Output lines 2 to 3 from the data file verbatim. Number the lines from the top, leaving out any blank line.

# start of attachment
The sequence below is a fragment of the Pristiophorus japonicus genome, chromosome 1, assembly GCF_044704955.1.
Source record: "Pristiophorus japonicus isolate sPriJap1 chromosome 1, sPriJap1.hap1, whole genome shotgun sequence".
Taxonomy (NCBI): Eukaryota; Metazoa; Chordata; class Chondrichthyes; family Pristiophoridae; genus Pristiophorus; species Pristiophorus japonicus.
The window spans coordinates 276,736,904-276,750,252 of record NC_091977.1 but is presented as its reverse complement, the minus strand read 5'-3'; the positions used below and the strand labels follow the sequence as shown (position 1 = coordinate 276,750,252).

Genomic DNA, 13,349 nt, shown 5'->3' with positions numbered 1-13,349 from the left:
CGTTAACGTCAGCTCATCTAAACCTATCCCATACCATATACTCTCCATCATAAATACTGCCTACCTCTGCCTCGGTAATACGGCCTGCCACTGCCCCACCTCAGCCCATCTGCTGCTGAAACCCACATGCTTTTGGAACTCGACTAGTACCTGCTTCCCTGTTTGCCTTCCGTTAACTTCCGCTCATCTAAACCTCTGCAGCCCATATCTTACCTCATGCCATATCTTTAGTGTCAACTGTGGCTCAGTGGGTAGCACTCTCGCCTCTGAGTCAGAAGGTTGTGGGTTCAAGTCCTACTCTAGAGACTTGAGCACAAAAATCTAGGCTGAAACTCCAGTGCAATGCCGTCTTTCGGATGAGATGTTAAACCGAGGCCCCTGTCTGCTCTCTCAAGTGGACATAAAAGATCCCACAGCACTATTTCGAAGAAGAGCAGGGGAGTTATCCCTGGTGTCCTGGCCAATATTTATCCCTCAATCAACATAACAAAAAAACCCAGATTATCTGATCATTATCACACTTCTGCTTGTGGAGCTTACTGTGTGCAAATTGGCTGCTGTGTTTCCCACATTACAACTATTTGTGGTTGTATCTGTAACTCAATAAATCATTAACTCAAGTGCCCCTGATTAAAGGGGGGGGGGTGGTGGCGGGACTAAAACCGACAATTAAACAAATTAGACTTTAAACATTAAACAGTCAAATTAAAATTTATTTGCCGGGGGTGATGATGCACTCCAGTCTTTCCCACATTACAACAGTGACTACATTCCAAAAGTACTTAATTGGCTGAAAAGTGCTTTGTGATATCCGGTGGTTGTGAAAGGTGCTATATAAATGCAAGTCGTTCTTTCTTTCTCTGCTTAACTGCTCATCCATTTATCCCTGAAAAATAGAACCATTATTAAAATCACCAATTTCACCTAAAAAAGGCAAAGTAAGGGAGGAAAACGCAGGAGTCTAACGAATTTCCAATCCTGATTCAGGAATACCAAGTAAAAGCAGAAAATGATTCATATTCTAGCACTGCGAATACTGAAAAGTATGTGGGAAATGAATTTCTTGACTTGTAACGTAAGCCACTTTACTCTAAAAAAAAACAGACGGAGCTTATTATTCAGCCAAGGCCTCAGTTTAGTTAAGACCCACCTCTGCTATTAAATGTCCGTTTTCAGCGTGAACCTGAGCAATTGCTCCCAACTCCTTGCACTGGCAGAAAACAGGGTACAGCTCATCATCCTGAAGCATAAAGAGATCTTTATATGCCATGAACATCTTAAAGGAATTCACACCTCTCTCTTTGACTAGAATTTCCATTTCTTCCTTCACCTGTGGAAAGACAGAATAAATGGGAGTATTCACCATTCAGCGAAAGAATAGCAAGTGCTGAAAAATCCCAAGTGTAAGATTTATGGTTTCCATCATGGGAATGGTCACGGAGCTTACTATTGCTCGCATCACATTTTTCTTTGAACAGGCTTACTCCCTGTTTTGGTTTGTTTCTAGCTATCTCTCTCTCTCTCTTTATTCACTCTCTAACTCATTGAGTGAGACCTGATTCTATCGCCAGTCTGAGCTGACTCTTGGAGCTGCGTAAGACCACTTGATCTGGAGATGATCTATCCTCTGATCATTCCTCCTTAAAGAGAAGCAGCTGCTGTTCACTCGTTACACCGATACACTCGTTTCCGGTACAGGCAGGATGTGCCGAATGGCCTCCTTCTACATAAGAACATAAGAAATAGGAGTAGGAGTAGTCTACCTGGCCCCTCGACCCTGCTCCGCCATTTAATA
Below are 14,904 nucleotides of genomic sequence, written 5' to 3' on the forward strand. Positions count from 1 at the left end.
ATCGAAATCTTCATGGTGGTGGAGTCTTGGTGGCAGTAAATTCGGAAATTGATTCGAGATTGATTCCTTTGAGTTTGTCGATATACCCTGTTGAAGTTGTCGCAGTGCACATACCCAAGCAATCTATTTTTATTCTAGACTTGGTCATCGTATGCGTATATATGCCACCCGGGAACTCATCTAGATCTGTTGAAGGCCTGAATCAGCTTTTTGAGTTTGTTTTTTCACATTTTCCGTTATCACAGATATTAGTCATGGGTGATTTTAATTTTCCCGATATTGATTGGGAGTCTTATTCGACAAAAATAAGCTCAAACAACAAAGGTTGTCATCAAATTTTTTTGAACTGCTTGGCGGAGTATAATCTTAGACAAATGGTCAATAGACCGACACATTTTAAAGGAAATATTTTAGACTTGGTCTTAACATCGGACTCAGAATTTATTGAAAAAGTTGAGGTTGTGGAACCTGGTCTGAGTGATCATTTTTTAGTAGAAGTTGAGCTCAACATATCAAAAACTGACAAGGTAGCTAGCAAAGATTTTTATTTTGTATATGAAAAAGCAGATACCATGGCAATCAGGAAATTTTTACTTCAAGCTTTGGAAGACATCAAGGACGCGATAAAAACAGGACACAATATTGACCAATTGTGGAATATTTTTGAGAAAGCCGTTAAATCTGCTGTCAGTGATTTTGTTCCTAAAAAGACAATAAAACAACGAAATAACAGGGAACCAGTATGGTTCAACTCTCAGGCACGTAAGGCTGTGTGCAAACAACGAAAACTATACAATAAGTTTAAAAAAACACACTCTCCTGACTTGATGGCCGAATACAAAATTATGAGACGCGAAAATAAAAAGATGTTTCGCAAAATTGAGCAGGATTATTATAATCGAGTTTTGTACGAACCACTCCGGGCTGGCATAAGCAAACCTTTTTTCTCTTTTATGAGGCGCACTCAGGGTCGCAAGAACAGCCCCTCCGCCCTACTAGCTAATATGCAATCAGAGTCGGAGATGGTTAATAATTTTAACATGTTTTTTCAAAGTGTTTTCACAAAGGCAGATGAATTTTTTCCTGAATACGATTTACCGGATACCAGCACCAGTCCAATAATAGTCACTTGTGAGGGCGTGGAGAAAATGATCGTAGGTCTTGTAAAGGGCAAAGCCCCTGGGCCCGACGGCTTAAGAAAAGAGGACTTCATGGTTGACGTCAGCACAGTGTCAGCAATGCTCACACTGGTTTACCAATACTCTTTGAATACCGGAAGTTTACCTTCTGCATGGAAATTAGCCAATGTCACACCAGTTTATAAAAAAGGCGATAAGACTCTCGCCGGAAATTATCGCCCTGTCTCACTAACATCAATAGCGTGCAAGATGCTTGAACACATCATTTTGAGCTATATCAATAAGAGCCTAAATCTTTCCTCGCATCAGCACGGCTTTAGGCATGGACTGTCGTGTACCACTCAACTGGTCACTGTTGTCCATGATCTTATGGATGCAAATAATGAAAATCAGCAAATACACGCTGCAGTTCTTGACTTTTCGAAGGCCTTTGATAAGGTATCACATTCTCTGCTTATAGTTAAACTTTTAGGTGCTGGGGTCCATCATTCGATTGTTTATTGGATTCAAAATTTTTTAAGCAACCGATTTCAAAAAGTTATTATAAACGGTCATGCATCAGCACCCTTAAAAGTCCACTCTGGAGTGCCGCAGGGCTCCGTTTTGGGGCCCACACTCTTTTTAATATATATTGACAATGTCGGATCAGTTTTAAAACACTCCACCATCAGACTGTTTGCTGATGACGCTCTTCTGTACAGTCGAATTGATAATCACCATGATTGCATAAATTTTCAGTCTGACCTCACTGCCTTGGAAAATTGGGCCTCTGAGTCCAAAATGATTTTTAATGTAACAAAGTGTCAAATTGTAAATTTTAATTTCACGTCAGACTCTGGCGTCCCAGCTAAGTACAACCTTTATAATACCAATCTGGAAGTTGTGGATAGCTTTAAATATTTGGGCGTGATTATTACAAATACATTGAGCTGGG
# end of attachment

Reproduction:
Source record: "Pristiophorus japonicus isolate sPriJap1 chromosome 1, sPriJap1.hap1, whole genome shotgun sequence".
Taxonomy (NCBI): Eukaryota; Metazoa; Chordata; class Chondrichthyes; family Pristiophoridae; genus Pristiophorus; species Pristiophorus japonicus.